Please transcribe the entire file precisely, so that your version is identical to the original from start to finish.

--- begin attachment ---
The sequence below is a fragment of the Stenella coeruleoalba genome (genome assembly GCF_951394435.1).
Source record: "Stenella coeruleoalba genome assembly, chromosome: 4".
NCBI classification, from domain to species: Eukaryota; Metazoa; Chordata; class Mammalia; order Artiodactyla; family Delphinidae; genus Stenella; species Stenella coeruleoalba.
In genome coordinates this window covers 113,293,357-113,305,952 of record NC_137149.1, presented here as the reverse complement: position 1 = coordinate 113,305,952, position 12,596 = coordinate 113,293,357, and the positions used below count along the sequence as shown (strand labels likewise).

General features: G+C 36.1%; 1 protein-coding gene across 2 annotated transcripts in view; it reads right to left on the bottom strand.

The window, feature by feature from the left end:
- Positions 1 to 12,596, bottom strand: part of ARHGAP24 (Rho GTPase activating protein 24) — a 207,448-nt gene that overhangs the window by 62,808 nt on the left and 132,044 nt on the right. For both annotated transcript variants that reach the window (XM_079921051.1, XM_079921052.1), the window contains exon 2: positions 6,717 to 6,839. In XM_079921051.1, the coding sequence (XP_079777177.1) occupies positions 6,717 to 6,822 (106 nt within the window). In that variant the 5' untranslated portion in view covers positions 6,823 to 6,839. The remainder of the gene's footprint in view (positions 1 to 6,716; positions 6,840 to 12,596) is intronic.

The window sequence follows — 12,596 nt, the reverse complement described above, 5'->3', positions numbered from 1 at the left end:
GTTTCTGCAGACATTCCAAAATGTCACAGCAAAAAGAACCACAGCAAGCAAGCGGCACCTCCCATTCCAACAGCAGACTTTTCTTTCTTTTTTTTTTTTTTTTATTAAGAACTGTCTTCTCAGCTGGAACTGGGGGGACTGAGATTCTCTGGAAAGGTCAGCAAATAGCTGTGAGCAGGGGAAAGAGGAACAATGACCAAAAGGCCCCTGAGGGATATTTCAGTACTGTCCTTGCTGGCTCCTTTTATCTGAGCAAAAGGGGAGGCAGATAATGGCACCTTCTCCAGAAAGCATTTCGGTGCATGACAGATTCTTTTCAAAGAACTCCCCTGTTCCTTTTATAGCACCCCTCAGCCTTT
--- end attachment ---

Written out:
The sequence below is a fragment of the Stenella coeruleoalba genome (genome assembly GCF_951394435.1).
Source record: "Stenella coeruleoalba genome assembly, chromosome: 4".
NCBI classification, from domain to species: Eukaryota; Metazoa; Chordata; class Mammalia; order Artiodactyla; family Delphinidae; genus Stenella; species Stenella coeruleoalba.
In genome coordinates this window covers 113,293,357-113,305,952 of record NC_137149.1, presented here as the reverse complement: position 1 = coordinate 113,305,952, position 12,596 = coordinate 113,293,357, and the positions used below count along the sequence as shown (strand labels likewise).

General features: G+C 36.1%; 1 protein-coding gene across 2 annotated transcripts in view; it reads right to left on the bottom strand.

The window, feature by feature from the left end:
- Positions 1 to 12,596, bottom strand: part of ARHGAP24 (Rho GTPase activating protein 24) — a 207,448-nt gene that overhangs the window by 62,808 nt on the left and 132,044 nt on the right. For both annotated transcript variants that reach the window (XM_079921051.1, XM_079921052.1), the window contains exon 2: positions 6,717 to 6,839. In XM_079921051.1, the coding sequence (XP_079777177.1) occupies positions 6,717 to 6,822 (106 nt within the window). In that variant the 5' untranslated portion in view covers positions 6,823 to 6,839. The remainder of the gene's footprint in view (positions 1 to 6,716; positions 6,840 to 12,596) is intronic.

The window sequence follows — 12,596 nt, the reverse complement described above, 5'->3', positions numbered from 1 at the left end:
GTTTCTGCAGACATTCCAAAATGTCACAGCAAAAAGAACCACAGCAAGCAAGCGGCACCTCCCATTCCAACAGCAGACTTTTCTTTCTTTTTTTTTTTTTTTTATTAAGAACTGTCTTCTCAGCTGGAACTGGGGGGACTGAGATTCTCTGGAAAGGTCAGCAAATAGCTGTGAGCAGGGGAAAGAGGAACAATGACCAAAAGGCCCCTGAGGGATATTTCAGTACTGTCCTTGCTGGCTCCTTTTATCTGAGCAAAAGGGGAGGCAGATAATGGCACCTTCTCCAGAAAGCATTTCGGTGCATGACAGATTCTTTTCAAAGAACTCCCCTGTTCCTTTTATAGCACCCCTCAGCCTTT